The lawyer has a responsibility to make reasonable efforts to ensure that the nonlawyer’s conduct is compatible with the professional obligations of the lawyer.

This is not new, but the revisions to the rule clarify that this obligation applies to all lawyers in the firm, not just the managing partners or supervising attorneys.

Rule 5.4: Professional Independence of a Lawyer

Although there have been efforts to change the substance of this rule in several states, virtually every state has continued to come down on the prohibition of sharing fees with nonlawyers. 

Rule 5.7: Responsibilities Regarding Law-Related Services

North Carolina does not currently have this Model Rule, but the Council has approved its adoption for comment.  Examples of “law related services” are providing financial planning, accounting, trust services, real estate counseling, legislative lobbying, economic analysis, social work, psychological counseling, tax preparation, and patent, medical or environmental consulting.  Under this rule, when a lawyer does any of those things, the lawyer is subject to the Rules of Professional Conduct.

Rule 6.6: Action as a Public Official

There is no change to this rule, but it is worthy of setting it out in full:

A lawyer who holds public office shall not:

a. use his or her public position to obtain, or attempt to obtain, a special advantage in legislative matters for himself or herself or for a client under circumstances where the lawyer knows, or it is obvious, that such action is not in the public interest;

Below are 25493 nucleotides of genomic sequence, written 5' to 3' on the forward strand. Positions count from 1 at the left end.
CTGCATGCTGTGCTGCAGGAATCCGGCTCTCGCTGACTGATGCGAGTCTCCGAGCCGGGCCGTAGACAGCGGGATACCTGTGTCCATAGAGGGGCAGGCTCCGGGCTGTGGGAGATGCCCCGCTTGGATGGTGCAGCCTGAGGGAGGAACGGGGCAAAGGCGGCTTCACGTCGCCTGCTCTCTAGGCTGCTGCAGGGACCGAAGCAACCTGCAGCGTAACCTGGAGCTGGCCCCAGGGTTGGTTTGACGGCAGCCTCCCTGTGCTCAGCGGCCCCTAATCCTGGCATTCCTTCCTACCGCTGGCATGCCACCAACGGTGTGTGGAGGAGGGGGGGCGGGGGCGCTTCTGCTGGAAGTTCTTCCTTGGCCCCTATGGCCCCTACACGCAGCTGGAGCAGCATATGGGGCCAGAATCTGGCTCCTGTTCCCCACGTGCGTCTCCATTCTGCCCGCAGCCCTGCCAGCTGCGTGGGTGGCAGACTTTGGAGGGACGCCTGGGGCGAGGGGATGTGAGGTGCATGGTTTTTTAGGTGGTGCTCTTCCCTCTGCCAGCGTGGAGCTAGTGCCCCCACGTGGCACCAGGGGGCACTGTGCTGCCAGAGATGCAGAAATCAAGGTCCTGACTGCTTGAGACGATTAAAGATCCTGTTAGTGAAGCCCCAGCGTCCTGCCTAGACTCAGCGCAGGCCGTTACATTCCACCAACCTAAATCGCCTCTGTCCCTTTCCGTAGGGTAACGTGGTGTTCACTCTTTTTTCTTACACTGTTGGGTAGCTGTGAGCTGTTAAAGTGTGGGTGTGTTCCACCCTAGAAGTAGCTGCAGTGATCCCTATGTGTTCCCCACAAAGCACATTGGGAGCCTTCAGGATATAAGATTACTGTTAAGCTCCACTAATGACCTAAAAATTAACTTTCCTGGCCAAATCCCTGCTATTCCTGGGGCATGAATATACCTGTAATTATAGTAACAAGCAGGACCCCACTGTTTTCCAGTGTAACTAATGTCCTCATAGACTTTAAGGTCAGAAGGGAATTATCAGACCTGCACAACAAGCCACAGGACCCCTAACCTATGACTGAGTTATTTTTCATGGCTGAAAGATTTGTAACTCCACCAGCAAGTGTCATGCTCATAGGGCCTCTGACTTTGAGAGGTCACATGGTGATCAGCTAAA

b. use his or her public office to influence, or attempt to influence, a tribunal to act in favor of himself or herself or his or her client; or

c. accept anything of value from any person when the lawyer knows or it is obvious that the offer is for the purpose of influencing the lawyer’s action as a public official.

Rule 7.1: Communications Concerning a Lawyer’s Services

There are no proposed changes to this rule.

A Few Suggestions

1) Take an hour and read the N.C. Rules of Professional Conduct and the proposed changes to those rules.  You may find that you want to submit comments to one or more of these proposed rule changes prior to the October Council meeting.

2) Always have a written fee agreement with your lobbying clients.

3) Never discuss policy issues or legislation with a legislator in the same conversation with contributions, fundraising, or PACs.